Lac Van Tran, SVP & CIO and Associate Dean, Rush University Medical Center
On the technology front, we have built a knowledge-based Data Warehouse foundation with data collections and analytic tools for the clinicians and researchers to study; through analyses and collaboration based on these data, the researchers formulate better disease-based treatment protocols. The data warehouse consists of multiple technology components represented by 70 percent of pre-existing technology, 25 percent of new applications and tools, and 5 percent of in-house developed software.
"If you create an environment where the people truly participate, you don’t need control"
Resulting from the knowledge-based data warehouse tools, the Cancer Center care model is our proposal for the launching pad of our informatics development program. The informatics development program’s task force will assist RUMC in implementing our personalized medicine. The personalized medicine initiatives require development and redesign of care processes. Significant examples among them are the following: 1) Personalized clinical management to focus on the unique characteristics of each individual patient and that patient’s disease; 2) Patient-centered care coordination plans that address all aspects of the patient’s life; 3) Customized communication with patients about their treatment options and potential outcomes using curated data; 4) Opportunities to collaborate with other industries (pharmaceutical, bio-medical, technology, etc.); 5) Establishment of pattern detection technology and decision support systems to transform current “re-active” care delivery into more preventative/proactive care processes. Along with the “personalized” medicine journey, several software and hardware applications must be implemented, including global consent systems, de-identified data warehouse, and integration of collected biological specimen data bases.
Hospital Without Walls (HWW) is another initiative spawned from our ICARE revitalized effort with the focus on our Collaboration value. One of the units responsible for implementing this HWW initiative is the Telehealth Technology Task Force. A primary function of this group is to evaluate all available technology and applicable regulations pertaining to telehealth technology. To date, the following achievements have been realized: 1) telehealth visits for patients with movement disorders; 2) tele consults on pediatric epileptic patients in the Illinois rural areas; 3) tele-stroke network allowing RUMC physicians to examine stroke patients that present in the ED of an affiliated community hospital; 4) remote monitoring of ultrasounds for Women and Children’s Program at an affiliated community hospital; and 5) tele-consults on obstetrical and neonatal interventions. With continuing efforts, the HWW initiative will expand our care delivery to national and even international populations.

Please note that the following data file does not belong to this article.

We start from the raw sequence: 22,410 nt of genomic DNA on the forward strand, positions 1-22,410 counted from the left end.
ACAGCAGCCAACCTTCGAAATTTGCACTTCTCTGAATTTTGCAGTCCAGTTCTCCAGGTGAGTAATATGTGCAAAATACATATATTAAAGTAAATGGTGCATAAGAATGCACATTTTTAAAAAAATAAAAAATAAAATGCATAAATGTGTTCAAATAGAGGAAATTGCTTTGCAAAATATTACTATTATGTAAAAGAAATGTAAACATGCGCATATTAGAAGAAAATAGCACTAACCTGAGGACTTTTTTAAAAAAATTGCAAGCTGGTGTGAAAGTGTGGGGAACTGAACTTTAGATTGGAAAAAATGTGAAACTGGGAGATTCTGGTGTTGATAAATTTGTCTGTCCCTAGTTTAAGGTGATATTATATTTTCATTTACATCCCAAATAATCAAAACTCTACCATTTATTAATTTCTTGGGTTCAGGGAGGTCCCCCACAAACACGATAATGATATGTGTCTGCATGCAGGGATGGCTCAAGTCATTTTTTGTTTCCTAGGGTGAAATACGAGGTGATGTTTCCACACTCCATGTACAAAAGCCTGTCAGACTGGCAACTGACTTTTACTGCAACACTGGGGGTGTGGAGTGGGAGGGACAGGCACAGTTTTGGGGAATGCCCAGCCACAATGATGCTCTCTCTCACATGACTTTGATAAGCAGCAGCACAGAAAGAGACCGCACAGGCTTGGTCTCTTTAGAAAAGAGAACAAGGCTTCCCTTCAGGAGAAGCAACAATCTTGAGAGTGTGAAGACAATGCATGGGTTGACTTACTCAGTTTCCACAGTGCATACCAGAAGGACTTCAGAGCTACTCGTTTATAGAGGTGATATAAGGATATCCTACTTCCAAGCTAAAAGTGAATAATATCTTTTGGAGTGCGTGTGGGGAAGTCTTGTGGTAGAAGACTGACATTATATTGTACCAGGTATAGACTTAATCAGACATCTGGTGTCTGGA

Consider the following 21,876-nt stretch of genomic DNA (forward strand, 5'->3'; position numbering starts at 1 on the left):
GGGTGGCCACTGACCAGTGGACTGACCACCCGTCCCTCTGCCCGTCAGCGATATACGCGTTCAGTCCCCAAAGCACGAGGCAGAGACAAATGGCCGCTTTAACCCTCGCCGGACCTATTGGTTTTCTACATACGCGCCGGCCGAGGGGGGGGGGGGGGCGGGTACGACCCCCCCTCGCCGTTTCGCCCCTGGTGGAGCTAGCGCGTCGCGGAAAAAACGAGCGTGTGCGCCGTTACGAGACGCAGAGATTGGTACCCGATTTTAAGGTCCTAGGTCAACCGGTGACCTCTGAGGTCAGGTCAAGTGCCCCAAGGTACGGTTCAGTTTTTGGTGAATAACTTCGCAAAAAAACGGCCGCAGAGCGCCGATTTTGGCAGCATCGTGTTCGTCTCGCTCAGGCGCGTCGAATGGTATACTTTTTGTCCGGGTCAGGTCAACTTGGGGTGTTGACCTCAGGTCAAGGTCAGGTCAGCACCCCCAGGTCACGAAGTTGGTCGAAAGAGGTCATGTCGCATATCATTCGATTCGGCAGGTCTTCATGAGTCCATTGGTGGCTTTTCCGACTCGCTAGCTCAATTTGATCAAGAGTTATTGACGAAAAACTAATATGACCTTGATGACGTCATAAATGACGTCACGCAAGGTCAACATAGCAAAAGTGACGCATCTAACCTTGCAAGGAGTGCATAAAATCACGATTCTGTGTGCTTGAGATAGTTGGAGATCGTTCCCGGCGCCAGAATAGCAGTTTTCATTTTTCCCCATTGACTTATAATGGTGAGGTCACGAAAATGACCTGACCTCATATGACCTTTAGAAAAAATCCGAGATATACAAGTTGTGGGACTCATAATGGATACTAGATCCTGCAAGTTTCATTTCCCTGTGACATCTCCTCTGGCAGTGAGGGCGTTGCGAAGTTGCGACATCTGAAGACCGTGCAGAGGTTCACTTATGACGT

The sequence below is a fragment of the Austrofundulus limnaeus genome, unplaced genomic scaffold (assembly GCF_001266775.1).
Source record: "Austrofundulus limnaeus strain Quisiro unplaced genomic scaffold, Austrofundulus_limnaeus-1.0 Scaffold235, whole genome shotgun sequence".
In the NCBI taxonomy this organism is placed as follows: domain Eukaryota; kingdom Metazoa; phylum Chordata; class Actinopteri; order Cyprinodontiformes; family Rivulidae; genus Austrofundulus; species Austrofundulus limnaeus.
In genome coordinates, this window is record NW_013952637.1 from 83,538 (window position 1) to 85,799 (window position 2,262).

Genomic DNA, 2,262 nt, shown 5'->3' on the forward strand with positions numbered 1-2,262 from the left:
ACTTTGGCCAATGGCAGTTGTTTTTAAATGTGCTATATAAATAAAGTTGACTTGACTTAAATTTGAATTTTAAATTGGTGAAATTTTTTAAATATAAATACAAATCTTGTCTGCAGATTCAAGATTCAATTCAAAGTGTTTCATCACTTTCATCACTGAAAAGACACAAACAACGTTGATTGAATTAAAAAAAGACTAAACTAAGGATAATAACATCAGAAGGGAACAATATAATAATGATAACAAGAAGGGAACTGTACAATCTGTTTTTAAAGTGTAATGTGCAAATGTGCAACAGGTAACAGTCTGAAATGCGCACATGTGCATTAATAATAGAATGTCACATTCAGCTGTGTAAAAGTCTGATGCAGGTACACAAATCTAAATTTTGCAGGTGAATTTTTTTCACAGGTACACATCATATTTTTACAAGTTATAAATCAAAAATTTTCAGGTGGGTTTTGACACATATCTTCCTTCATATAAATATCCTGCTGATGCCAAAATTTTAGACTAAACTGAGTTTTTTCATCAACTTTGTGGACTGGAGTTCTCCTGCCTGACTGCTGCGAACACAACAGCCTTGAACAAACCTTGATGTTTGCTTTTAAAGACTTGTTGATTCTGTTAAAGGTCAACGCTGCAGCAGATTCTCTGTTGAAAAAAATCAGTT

Revitalized ICARE values serve to improve employee engagement strategies. Several activities have been formulated to improve employee engagement, one of which is an “Enterprise Wide Innovation Challenge.” This “contest” solicited innovative ideas from all RUMC employees with a very simple requirement: Winning projects must be implemented between 3 to 6 months. Within a period of 30 days, 324 ideas were submitted representing all levels of employees, including clinicians, administration, technical, and service personnel. One finalist will be announced and funding will be allocated to implement the winning proposal within this fiscal year.
The above examples are only a few illustrations of our achievements through our employee engagement processes. As former Southwest Airlines chairman and CEO Herb Kelleher stated:
If you create an environment where the people truly participate, you don’t need control. They know what needs to be done and they do it. And the more that people will devote themselves to your cause on a voluntary basis, a willing basis, the fewer hierarchies and control mechanisms you need. (“A Culture of Commitment”)
As our institution heads toward building the most engaged workforce and re-energizing our value-based practices, we happily boast of our numerous outcomes. These outcomes open more opportunities to 1) deal efficiently with changes in healthcare (population health, payment reforms, etc.); 2) collaborate and research on regional populations care delivery, national care initiatives, internationally-based care and disease-based outcomes; 3) expand Hospital Without Walls for care delivery; 4) provide personalized care treatments and proactive/ preventative care; and 5) boost the intellectual property and innovation at Rush.
Admittedly, we are at a very early stage of building an engaged workforce; nonetheless, the results thus far are astounding—just imagine a totally engaged workforce! These positive results clearly confirm that our “people first” strategy is a worthy strategy to implement!